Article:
Nevertheless, what the Discover Card commercial does and what Jack Burkman does are chasms apart. The Discover Card commercial ultimately ties Peggy's incompetence to the fictitious USA Prime Credit company not caring about its customers. Peggy hangs up on her customers, the ultimate in lack of concern and disrespect, and by using a white face and a man to actually play Peggy, which is the racial/gender default in America, as well as by using a fuzzy rather than specific foreign accent, the Discover Card commercial separates Peggy's incompetence from any specific race and culture. So, while we may suspect the commercial implies service from India, the commercial does not tie incompetence and a lack of customer concern directly to a specific group of people. Consequently, anyone looking at the commercial will not focus on the ethnicity of Peggy but on what it is that Peggy does wrong in serving customers.

While Burkman gets a fail, Discover Card gets a pass. It works hard not to blame bad service on a specific ethnic group. We can quibble about whether the company should have attacked customer service from the angle of foreign representatives another day. In the meantime, let me say that Discover pinpointed a common frustration many American consumers experience, the poor service that too often results of cultural barriers and miscommunication.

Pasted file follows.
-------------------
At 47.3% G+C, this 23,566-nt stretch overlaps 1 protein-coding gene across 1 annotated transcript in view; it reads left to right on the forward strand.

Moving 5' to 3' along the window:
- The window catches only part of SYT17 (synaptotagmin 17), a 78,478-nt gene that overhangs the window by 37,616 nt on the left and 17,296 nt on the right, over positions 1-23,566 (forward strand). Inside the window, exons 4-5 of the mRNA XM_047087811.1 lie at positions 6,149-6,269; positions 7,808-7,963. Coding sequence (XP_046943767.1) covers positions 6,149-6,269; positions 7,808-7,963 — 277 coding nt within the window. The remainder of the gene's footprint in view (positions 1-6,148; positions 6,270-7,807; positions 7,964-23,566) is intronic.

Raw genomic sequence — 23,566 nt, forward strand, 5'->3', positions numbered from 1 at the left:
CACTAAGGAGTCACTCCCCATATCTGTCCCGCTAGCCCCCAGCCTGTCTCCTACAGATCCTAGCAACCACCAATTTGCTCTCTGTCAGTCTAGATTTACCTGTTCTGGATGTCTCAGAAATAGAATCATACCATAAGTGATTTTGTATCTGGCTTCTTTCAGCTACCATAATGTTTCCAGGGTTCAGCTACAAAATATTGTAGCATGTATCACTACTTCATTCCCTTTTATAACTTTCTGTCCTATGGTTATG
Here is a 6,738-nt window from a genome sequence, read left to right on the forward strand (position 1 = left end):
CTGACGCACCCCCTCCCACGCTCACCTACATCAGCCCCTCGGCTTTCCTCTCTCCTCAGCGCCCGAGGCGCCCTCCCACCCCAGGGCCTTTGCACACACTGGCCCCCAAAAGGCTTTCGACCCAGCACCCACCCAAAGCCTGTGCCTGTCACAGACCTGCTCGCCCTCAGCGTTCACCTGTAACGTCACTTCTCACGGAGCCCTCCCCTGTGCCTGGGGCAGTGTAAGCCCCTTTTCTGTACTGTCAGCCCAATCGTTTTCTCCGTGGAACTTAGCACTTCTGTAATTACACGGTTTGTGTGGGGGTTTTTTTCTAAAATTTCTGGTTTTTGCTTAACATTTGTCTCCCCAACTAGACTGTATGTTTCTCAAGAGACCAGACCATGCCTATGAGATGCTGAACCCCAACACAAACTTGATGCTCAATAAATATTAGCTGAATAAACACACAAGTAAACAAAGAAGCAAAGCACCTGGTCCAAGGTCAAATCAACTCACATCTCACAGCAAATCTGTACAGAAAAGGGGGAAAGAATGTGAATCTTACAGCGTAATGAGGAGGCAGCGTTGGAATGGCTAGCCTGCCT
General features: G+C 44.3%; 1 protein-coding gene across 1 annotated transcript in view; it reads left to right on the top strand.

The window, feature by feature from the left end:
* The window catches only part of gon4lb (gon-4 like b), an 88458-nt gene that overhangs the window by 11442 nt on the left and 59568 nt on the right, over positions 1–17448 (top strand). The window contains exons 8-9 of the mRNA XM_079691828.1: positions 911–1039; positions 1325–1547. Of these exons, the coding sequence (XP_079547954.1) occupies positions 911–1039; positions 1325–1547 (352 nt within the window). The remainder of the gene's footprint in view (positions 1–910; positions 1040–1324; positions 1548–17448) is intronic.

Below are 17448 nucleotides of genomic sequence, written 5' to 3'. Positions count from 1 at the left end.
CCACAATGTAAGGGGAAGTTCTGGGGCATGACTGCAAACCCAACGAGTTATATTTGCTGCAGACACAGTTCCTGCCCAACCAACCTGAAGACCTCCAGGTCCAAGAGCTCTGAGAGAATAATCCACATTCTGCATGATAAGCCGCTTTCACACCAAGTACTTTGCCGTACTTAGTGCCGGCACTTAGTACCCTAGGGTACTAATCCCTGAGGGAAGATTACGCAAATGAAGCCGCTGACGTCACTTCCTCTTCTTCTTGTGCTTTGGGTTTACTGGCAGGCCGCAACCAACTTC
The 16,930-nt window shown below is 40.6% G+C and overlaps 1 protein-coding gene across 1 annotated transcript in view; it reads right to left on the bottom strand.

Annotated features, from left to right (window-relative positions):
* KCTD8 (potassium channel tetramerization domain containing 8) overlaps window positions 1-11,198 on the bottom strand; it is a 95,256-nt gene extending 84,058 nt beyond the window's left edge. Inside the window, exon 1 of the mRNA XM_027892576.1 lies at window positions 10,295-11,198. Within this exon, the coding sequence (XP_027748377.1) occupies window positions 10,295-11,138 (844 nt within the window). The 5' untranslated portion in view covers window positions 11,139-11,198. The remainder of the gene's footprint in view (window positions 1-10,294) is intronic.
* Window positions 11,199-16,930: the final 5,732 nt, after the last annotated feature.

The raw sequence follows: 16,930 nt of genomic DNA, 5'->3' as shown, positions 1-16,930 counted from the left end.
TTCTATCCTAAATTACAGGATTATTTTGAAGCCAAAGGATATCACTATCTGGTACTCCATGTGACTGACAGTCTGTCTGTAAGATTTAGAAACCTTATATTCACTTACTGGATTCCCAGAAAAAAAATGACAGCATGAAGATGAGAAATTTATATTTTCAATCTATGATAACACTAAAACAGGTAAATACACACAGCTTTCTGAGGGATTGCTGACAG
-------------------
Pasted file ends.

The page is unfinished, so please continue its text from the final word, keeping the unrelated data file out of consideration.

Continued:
Burkman, however, says almost explicitly that people of color, Nigerian and Ethiopians, working in the USPS cannot do the work because they are Nigerian and Ethiopian. He simultaneously implies these groups are only good for one thing, driving cabs, invoking the notion of not only white but also American supremacy as well as stereotypes of cab drivers and Africans. While he tries to clean up his rhetoric later and say he meant that unskilled labor is ruining the post office, we are left to wonder why he thought the best way to make his point was to tie specific nationalities to incompetence at all.

So, can we get to a point of talking about racism and rhetoric without getting into screaming matches ourselves?

View Discover Card's first Peggy commercial here.


RiPPa said...

Burkman was playing the new African boogeyman card meme that has surfaced within recent weeks thanks to Newt Gingrich. Can't blame them. I mean if you wanna be genuinely racist, take it to the source... which happens to be Africa. After all, wasn't that where Obama was born?

Vérité Parlant said...

You're onto something, Rippa.